What will Amazon’s future recommendation engine look like?
A recommendation engine boils down to a number of pipelines (or filter pattern implementations)  that allow for a context to be evaluated by a number of modules applying certain business rules.
Amazon´s leading edge in machine learning technics, computing power and massive wealth of consumer data puts them in a unique position to keep tweaking and optimizing its recommendation algorithms moving forward. Quoting Mr Bezos, they are still in “Day One” of its AI efforts, reflecting his belief that Amazon’s journey has just begun—and begins each day again and again.
So where will this algorthimical path leads us to? 
Amazon’s vision is that recommendation engines will move beyond the current paradigm of searching, clicking and buying and will become like talking to a friend who knows you, your interests, what happens around you  and anticipates your needs. 
 We’re convinced the future of recommendations will further build on intelligent computer algorithms leveraging collective human intelligence. The future will continue to be computers helping people help other people.
Can AI become your best teammate?
Google´s Deepmind believes that AI agents might be more collaborative than humans if properly trained.
The Office
The Office
Teamwork is extremely difficult to develop in AI programs, because it involves dealing with complex and ever-changing situations.
Google’s DeepMind shared the results of an experiments in which AI bots were trained to play a first-person multiplayer  game “Quake III Arena Capture The Flag”. The goal was to learn how AI agents can team up in a simple video game and understand how effectively machines can work with other machines and also with human players. 
The researchers used an architecture named “For the Win (FTW),” that trains hundreds of agents using reinforcement learning. 
A schematic of the For The Win (FTW) agent architecture. The agent combines recurrent neural networks (RNNs) on fast and slow timescales, includes a shared memory module, and learns a conversion from game points to internal reward.
A schematic of the For The Win (FTW) agent architecture. The agent combines recurrent neural networks (RNNs) on fast and slow timescales, includes a shared memory module, and learns a conversion from game points to internal reward.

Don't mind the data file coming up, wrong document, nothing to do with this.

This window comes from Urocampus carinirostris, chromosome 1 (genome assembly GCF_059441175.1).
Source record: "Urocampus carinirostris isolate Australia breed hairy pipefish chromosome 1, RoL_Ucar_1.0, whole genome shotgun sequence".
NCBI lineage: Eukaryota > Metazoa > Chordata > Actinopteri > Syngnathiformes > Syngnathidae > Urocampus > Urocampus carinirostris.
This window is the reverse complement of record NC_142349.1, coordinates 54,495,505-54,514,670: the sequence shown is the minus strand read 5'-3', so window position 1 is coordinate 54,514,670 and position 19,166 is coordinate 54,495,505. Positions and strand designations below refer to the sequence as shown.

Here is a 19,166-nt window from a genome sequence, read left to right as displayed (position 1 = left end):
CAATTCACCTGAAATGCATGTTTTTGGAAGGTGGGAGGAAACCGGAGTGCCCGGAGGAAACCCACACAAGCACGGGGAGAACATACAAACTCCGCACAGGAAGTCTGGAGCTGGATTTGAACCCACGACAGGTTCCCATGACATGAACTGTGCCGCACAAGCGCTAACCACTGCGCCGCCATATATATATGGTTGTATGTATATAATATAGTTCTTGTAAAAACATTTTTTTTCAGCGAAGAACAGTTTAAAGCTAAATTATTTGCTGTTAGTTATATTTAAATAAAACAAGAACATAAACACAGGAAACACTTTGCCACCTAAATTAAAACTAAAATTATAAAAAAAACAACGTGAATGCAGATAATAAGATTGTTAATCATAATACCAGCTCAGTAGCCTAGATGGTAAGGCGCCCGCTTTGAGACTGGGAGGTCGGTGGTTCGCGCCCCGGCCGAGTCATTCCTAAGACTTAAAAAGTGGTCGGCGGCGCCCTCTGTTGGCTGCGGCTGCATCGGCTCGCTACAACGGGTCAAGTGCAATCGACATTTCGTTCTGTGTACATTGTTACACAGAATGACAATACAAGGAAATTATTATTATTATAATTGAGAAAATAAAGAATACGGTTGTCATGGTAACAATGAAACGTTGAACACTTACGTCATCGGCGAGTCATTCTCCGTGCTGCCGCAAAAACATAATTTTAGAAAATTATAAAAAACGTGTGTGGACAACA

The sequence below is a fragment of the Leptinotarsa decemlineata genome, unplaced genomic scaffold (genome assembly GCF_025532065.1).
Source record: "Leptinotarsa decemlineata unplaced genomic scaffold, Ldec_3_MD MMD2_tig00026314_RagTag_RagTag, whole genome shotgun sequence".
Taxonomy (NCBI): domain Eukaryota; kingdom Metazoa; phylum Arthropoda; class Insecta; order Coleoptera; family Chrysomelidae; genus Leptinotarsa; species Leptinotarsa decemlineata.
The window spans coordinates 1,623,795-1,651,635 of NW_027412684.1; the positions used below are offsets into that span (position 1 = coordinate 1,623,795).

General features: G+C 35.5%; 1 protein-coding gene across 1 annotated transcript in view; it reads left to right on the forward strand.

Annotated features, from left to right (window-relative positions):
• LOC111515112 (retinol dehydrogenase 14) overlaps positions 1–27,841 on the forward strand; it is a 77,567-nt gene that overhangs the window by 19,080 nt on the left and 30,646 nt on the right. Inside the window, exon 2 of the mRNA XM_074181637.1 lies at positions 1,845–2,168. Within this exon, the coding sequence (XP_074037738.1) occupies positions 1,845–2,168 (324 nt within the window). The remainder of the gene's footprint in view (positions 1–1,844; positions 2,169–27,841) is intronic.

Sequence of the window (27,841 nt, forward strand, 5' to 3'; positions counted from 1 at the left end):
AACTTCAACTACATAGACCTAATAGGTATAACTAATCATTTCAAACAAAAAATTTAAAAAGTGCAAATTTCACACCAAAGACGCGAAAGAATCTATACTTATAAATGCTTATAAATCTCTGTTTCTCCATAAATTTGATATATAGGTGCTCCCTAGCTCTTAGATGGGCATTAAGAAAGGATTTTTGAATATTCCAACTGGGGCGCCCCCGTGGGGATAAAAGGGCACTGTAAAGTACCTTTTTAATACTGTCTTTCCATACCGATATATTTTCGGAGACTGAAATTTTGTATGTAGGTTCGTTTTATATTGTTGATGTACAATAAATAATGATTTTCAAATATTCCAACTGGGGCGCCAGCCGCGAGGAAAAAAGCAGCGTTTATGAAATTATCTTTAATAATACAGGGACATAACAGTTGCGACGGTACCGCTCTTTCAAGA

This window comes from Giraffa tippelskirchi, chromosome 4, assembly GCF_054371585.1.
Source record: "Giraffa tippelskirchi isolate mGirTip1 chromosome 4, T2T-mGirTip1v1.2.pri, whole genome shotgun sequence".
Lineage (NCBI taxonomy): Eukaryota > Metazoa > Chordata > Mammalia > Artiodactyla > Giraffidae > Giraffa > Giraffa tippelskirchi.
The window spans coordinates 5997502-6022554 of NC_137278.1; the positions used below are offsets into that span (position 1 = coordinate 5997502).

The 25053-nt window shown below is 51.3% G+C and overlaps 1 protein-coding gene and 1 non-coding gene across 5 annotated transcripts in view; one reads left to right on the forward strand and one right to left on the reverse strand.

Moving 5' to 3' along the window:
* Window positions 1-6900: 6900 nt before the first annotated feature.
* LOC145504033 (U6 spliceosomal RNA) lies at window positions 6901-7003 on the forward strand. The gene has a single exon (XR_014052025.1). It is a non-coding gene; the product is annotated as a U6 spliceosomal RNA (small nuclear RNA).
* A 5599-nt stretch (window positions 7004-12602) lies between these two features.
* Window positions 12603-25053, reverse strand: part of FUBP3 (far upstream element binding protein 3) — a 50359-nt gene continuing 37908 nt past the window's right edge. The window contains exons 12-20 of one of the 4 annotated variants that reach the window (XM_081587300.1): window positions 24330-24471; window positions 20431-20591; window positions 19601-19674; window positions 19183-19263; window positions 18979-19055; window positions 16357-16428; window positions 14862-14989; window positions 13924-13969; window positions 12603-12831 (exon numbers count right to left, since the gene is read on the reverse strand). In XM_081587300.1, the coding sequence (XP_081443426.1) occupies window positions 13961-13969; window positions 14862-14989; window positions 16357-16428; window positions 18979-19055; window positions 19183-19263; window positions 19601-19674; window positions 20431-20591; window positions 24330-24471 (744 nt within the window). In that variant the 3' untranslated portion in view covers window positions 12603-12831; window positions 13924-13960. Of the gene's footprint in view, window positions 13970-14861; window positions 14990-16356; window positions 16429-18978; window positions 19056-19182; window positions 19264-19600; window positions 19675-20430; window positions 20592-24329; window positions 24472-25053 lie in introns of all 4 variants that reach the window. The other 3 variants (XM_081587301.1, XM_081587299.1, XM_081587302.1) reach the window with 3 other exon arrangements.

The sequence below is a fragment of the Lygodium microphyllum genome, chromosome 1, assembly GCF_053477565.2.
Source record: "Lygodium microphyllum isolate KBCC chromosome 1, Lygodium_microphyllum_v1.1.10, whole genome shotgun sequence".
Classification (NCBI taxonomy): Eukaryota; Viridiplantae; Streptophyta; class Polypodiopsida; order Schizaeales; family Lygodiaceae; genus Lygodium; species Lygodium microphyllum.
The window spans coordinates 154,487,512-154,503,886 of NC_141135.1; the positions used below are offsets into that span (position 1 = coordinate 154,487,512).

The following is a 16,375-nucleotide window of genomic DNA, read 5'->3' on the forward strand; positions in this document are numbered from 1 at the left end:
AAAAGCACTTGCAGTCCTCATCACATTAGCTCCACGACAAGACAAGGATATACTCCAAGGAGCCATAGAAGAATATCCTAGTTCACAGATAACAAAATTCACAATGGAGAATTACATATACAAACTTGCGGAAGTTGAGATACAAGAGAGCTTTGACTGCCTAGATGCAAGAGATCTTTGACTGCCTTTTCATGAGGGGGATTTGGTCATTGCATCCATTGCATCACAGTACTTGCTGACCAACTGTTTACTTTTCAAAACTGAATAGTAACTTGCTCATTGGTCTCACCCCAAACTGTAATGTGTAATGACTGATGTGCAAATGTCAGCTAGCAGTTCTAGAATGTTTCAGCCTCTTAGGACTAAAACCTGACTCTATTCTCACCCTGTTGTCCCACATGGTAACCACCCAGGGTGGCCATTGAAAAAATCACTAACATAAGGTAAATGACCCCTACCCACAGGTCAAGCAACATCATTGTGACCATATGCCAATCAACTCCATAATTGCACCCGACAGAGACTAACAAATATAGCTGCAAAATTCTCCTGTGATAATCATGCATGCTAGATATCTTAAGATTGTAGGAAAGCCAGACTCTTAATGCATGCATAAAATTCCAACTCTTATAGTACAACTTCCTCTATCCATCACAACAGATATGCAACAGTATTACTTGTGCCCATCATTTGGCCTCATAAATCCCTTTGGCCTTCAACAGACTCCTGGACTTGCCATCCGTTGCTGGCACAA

DeepMind´s AI agents had to learn general strategies to be able to adapt to each new map, cooperate with team members, compete against the opposite team and be able to adjust to different enemy play styles. 
The machines were never told anything about the rules of the game, yet learned about fundamental game concepts and apparently developed an intuition for the game.
Three examples of the automatically discovered behaviours that the trained agents exhibit.
Three examples of the automatically discovered behaviours that the trained agents exhibit.
Researchers found that AI agents win more often than humans.
The performance of AI agents during training. A new agent, the FTW agent, obtains a much higher Elo rating - which corresponds to the probability of winning - than the human players and baseline methods of Self-play + RS and Self-play.
The performance of AI agents during training. A new agent, the FTW agent, obtains a much higher Elo rating - which corresponds to the probability of winning - than the human players and baseline methods of Self-play + RS and Self-play.
Even more surprising though was the fact that machines learned human-like behaviors like following teammates and turned out to be more collaborative than people. 
Can machines become the future teammates you always wished to have?  
Not so fast. The game environment where these AI algorithms were trained and operated were limited by a clear set of rules.
Demonstrating teamwork in the real world will be a lot more challenging—and achieving that is likely to be a long way off.
The Office
The Office
Capture the Flag: the emergence of complex cooperative agents | DeepMind
Can AI beat professional gamers in complex videogames?
The annual world championship of Dota 2 this August will bring together the best professional gamers in one of the internet´s most watched events. Five AI bots from OpenAI, a company backed by Elon Musk , will be part of the contenders with the goal  of setting a new milestone in the man vs machine game duels. 
The strategy game  present an average of 1,000 choices of possible actions to the player at any one time of the match. That makes it harder to win than other games such as Go, which has 250 actions, or chess.
OpenAI learned how to play Dota 2 by playing the equivalent of 180 years of matches using the reinforcement learning technique, in which software uses trial and error to discover what actions will maximize a virtual reward.
Will they beat professional gamers? Stay tuned…
Elon Musk’s OpenAI Takes on Pro Gamers in Dota 2—And Could Win | WIRED
The quote of the week
It’s no longer about having a technology strategy but data strategy. If you don’t have a data strategy, you won’t be here long.
Rob Brown, MD OTA Travelport, in Travelport Live 2018 Bangkok.
Thanks for reading, AI enthusiasts!
Did you enjoy this issue?
Mario Gavira